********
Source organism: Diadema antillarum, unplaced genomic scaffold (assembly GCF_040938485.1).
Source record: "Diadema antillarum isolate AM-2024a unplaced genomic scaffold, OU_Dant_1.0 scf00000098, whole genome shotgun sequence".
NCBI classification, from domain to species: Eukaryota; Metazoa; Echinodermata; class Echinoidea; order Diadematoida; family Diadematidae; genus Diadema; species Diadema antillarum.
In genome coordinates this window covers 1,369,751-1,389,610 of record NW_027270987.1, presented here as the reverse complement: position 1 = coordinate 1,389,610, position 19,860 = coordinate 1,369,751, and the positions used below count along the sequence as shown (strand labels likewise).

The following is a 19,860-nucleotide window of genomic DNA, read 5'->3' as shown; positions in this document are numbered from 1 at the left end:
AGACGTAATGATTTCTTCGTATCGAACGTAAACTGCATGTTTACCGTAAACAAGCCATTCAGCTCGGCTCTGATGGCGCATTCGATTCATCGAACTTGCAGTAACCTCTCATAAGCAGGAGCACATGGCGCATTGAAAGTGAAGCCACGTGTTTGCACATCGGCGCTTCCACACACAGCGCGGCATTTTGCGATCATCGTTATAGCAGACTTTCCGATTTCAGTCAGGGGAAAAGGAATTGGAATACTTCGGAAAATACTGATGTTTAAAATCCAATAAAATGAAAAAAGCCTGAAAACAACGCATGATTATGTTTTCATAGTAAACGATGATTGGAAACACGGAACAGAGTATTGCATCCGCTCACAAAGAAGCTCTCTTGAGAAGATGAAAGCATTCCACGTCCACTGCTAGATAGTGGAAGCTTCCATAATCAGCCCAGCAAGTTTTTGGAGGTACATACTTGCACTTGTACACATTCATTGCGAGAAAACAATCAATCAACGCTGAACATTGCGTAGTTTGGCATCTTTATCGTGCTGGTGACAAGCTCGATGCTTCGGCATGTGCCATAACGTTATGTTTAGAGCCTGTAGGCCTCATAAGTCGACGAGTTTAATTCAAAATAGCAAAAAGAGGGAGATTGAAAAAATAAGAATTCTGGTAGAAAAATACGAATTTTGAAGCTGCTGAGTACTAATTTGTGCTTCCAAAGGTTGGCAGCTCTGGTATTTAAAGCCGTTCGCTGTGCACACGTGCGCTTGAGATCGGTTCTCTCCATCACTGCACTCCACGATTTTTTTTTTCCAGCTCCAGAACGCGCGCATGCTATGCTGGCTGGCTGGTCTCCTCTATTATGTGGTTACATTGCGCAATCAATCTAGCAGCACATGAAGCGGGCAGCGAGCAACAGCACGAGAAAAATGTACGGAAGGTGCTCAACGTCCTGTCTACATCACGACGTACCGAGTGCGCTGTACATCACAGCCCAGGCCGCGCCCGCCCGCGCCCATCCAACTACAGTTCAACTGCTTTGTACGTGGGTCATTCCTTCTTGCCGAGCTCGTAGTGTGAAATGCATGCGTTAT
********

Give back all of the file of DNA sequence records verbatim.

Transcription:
Source organism: Diadema antillarum, unplaced genomic scaffold (assembly GCF_040938485.1).
Source record: "Diadema antillarum isolate AM-2024a unplaced genomic scaffold, OU_Dant_1.0 scf00000098, whole genome shotgun sequence".
NCBI classification, from domain to species: Eukaryota; Metazoa; Echinodermata; class Echinoidea; order Diadematoida; family Diadematidae; genus Diadema; species Diadema antillarum.
In genome coordinates this window covers 1,369,751-1,389,610 of record NW_027270987.1, presented here as the reverse complement: position 1 = coordinate 1,389,610, position 19,860 = coordinate 1,369,751, and the positions used below count along the sequence as shown (strand labels likewise).

The following is a 19,860-nucleotide window of genomic DNA, read 5'->3' as shown; positions in this document are numbered from 1 at the left end:
AGACGTAATGATTTCTTCGTATCGAACGTAAACTGCATGTTTACCGTAAACAAGCCATTCAGCTCGGCTCTGATGGCGCATTCGATTCATCGAACTTGCAGTAACCTCTCATAAGCAGGAGCACATGGCGCATTGAAAGTGAAGCCACGTGTTTGCACATCGGCGCTTCCACACACAGCGCGGCATTTTGCGATCATCGTTATAGCAGACTTTCCGATTTCAGTCAGGGGAAAAGGAATTGGAATACTTCGGAAAATACTGATGTTTAAAATCCAATAAAATGAAAAAAGCCTGAAAACAACGCATGATTATGTTTTCATAGTAAACGATGATTGGAAACACGGAACAGAGTATTGCATCCGCTCACAAAGAAGCTCTCTTGAGAAGATGAAAGCATTCCACGTCCACTGCTAGATAGTGGAAGCTTCCATAATCAGCCCAGCAAGTTTTTGGAGGTACATACTTGCACTTGTACACATTCATTGCGAGAAAACAATCAATCAACGCTGAACATTGCGTAGTTTGGCATCTTTATCGTGCTGGTGACAAGCTCGATGCTTCGGCATGTGCCATAACGTTATGTTTAGAGCCTGTAGGCCTCATAAGTCGACGAGTTTAATTCAAAATAGCAAAAAGAGGGAGATTGAAAAAATAAGAATTCTGGTAGAAAAATACGAATTTTGAAGCTGCTGAGTACTAATTTGTGCTTCCAAAGGTTGGCAGCTCTGGTATTTAAAGCCGTTCGCTGTGCACACGTGCGCTTGAGATCGGTTCTCTCCATCACTGCACTCCACGATTTTTTTTTTCCAGCTCCAGAACGCGCGCATGCTATGCTGGCTGGCTGGTCTCCTCTATTATGTGGTTACATTGCGCAATCAATCTAGCAGCACATGAAGCGGGCAGCGAGCAACAGCACGAGAAAAATGTACGGAAGGTGCTCAACGTCCTGTCTACATCACGACGTACCGAGTGCGCTGTACATCACAGCCCAGGCCGCGCCCGCCCGCGCCCATCCAACTACAGTTCAACTGCTTTGTACGTGGGTCATTCCTTCTTGCCGAGCTCGTAGTGTGAAATGCATGCGTTAT